Wildlife: Meant To Be Wild

If you’ve got a pet who is constantly on the lookout for wildlife, you may come across an injured wild animal or a baby that seems abandoned.  Though it may be tempting to bring the animal into your home to nurture it back to health, this is not the best option for you or for the animal.  Here are some of the basic hazards of trying to care for wildlife as well as the better alternatives.

The animal is likely scared and may scratch or bite to defend itself: This is a real danger to you as even if the animal is small and you barely felt the bite, infection is still likely.  Also, many animals are much stronger than we anticipate and are capable of doing some serious damage to your body-including your hands and face.  Even domesticated cats and dogs may attack if they feel threatened or cornered.

The animal’s injuries are likely beyond your ability to repair: Smaller scrapes may seem easy enough to bandage, but unless you have veterinary training, you will not be able to tell if there is underlying damage.  The animal may need medications or even surgery (which requires proper dosing of anesthesia).  If it is an infant, it is unlikely that you will be able to supply proper environmental conditions and nutrition for it to survive.

The baby may not be abandoned: Mothers do have to leave the nest or burrow at some point to get food for herself.  Just because she’s not there right when you stumbled across the babies does not mean that they have been abandoned.  If this occurs in your backyard, keep an eye out for the mother to come home before scooping up any babies.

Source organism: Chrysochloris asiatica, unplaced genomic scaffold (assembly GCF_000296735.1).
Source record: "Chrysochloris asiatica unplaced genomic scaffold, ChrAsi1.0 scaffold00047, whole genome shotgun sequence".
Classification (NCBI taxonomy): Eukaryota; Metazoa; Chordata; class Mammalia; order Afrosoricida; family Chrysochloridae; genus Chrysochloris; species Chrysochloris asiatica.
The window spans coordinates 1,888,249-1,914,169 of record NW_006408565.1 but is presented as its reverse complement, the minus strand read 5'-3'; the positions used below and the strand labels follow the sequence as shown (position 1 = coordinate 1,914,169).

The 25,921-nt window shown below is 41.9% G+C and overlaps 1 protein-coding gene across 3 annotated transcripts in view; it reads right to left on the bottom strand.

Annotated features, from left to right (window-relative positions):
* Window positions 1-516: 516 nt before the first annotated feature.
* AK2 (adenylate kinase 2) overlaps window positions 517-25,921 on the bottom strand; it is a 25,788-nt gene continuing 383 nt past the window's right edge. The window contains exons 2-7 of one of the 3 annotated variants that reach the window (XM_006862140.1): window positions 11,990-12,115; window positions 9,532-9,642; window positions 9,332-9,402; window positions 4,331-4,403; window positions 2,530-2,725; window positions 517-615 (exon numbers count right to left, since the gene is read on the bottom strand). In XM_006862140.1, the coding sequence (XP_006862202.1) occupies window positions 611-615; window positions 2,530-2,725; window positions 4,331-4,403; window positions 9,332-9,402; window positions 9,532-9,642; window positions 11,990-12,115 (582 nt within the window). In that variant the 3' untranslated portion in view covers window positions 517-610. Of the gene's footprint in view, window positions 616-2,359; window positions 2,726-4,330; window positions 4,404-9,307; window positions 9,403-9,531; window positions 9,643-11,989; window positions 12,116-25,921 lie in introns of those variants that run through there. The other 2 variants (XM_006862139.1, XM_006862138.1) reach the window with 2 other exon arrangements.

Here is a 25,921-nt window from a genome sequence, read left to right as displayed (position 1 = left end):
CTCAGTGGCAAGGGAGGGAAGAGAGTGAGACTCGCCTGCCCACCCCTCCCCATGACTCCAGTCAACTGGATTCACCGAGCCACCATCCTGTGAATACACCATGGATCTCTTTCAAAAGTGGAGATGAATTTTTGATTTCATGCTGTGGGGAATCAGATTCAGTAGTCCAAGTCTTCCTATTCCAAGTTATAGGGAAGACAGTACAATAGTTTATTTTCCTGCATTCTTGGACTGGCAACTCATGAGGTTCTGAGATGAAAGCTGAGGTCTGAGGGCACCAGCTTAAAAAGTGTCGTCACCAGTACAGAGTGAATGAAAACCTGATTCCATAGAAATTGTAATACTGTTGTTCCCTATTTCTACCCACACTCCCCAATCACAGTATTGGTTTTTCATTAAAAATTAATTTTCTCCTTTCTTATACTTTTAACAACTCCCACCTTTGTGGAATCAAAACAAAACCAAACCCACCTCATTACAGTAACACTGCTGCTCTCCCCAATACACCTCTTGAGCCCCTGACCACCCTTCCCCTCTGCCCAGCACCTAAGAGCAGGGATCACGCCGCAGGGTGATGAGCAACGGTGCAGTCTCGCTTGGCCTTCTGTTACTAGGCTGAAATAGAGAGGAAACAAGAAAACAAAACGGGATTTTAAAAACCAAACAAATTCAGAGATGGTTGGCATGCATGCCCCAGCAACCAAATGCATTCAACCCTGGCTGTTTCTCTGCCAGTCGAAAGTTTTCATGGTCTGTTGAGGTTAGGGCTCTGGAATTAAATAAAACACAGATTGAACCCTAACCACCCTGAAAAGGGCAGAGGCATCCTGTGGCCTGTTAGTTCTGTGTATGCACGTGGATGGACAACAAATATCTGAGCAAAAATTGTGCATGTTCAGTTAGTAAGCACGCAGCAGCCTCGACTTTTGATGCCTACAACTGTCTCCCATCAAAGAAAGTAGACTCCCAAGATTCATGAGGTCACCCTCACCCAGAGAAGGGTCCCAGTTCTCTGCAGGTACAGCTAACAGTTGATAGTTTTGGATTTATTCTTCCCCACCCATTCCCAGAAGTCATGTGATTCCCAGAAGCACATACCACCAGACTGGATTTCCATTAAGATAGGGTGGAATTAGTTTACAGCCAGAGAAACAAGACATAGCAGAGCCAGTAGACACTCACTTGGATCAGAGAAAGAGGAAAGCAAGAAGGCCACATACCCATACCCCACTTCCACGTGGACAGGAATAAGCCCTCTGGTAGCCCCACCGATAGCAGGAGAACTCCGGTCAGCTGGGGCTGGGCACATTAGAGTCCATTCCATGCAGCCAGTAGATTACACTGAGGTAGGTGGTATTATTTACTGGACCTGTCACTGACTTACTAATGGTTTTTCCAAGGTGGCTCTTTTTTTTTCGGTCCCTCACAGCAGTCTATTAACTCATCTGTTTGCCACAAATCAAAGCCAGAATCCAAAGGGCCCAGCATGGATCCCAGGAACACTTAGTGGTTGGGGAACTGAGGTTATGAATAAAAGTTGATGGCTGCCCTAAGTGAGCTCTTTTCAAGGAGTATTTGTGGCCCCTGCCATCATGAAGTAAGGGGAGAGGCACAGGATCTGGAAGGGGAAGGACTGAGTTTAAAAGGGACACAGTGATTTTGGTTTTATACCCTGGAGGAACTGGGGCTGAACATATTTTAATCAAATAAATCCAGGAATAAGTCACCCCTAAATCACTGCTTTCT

These animals are wild and are not domesticated pets: The animal is called “wildlife” for a reason.  These animals, even if they seem affectionate towards you, are still wild.  The domestication of modern dogs and cats took thousands of years.  Don’t think that you can domesticate an animal overnight (or even over an extended period of time).  If you’ve found a cat, remember that it may be feral.  Feral cats are not socialized to humans and may hiss or even attack out of fear.

The animal may not be able to return to the wild: Depending on the extent of the injuries, the animal may not be able to survive on its own in the wild.  On the other hand, animal babies that are socialized to humans may not develop the survival skills needed in the wild during their socialization periods.  That being said, just because you raised a wild animal from when it was an infant does not mean it is domesticated.

It could be illegal: State laws may vary, but most states require permits for rehabilitation of wildlife and/or outlaw wildlife to be kept as pets.

Now that you’re aware of some of the basic issues with trying to save an innocent animal, know that there’s a better solution: call a professional.  There are many wildlife rehabilitation facilities throughout the nation who will either come out to your location to pick up an injured or abandoned animal or walk you through containing it safely to bring to their facility.  If you’re unsure as to where a rehabilitation center is near you, the Ohio Wildlife Rehabilitators Association (OWRA) provides a comprehensive list of rehabilitators in every state.  They also offer workshops to learn proper rehabilitation techniques.  Here in Cleveland, the closest rehabilitation facility is at the Lake Erie Nature & Science Center.

Have any further questions or experiences with wildlife rehabilitation?  Let us know in the comments below!